Mpofu questions NUM, Lonmin 'unholy alliance'

Dali Mpofu has accused NUM of working with Lonmin to stop Amcu strikers.

Dali Mpofu and Dumisa Ntsebeza chat during a break at the Farlam Commission of Inquiry on 3 Oct 2012. Picture: Taurai Maduna/EWN.

RUSTENBURG - Advocate Dali Mpofu has come under fire at the Farlam Commission of Inquiry for suggesting that the National Union of Mineworkers (NUM) has a reputation for violence.

NUM president Senzeni Zokwana was cross-examined about the union's role in the days leading up to the police shooting in Marikana during the Lonmin miners' strike.

On 16 August 2012, 34 miners were killed and 78 others injured when police used live ammunition to disperse the workers who were protesting for higher wages and better working and living conditions.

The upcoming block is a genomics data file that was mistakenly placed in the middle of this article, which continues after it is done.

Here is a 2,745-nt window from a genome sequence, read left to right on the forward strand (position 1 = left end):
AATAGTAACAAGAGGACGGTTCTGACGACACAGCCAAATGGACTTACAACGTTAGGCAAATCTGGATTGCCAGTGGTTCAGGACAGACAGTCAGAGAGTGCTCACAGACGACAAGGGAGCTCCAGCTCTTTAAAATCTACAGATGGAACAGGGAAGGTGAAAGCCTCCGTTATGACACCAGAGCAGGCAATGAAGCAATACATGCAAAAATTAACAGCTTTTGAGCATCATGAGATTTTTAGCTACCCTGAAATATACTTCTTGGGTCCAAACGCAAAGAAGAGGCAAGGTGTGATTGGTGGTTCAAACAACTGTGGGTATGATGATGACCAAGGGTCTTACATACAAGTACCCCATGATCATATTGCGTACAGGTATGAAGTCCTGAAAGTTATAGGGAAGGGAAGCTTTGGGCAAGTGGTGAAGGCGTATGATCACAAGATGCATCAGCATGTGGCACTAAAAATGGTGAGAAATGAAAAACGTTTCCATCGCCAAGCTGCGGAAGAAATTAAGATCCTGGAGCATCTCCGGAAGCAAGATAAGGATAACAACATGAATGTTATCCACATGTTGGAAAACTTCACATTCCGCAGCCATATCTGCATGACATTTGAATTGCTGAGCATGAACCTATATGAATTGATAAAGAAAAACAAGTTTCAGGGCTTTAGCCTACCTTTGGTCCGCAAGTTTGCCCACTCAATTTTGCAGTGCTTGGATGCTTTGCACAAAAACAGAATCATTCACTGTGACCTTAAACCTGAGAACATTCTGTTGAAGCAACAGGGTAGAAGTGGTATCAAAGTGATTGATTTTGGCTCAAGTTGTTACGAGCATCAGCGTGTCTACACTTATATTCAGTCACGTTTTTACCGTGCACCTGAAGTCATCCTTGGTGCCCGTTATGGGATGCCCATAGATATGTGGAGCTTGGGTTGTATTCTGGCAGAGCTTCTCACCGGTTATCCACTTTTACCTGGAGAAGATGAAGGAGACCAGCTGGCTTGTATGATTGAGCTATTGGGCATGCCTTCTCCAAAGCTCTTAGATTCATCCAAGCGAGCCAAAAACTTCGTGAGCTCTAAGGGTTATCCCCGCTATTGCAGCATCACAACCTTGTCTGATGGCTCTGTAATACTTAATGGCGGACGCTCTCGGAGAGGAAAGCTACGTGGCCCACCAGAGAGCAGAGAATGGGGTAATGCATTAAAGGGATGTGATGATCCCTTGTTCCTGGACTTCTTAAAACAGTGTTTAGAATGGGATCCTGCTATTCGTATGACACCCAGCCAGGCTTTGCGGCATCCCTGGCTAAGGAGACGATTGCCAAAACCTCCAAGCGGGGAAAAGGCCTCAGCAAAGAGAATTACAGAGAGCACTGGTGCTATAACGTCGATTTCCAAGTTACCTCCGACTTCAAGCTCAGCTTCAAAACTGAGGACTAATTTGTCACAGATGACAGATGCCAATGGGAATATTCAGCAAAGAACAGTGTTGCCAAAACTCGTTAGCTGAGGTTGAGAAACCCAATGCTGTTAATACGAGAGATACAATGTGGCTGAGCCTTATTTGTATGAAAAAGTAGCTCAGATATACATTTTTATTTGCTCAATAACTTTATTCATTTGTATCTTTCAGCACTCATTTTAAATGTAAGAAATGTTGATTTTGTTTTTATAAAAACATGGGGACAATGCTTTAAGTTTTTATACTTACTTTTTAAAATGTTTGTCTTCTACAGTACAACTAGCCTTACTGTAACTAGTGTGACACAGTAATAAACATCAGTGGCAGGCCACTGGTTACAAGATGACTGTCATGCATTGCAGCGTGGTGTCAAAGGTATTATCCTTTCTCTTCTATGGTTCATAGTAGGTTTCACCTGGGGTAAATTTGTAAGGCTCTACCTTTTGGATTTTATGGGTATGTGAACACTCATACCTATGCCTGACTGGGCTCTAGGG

Mpofu, who is representing the miners at the inquiry, referred to a statement made by Zokwana about NUM being a "pig devouring its children".

"I am going to demonstrate that the rosy picture that was painted by the witness [Zokwana] in respect of his union's relationship with violence was false."

But Zokwana says this has been taken out of context.

"[Mpofu] does not understand the context in which that statement was made, and if you do that in this forum then you may come to wrong conclusions."

Legal teams at the inquiry objected to Mpofu's questioning.

Mpofu claimed the NUM had an "unholy alliance" with platinum mine Lonmin and worked with mining bosses to crush the strike, one it considered to be backed by the Association of Mineworkers and Construction Union (Amcu), a rival union.

The advocate claimed the NUM believed it was an Amcu strike and the union provoked miners by encouraging them to go back to work. He said the NUM considered the protesters criminals and this might have contributed to their animosity towards the union.

Earlier, NUM said it does not consider Amcu its enemy, despite claims that it conspired with Lonmin to stop the illegal strike.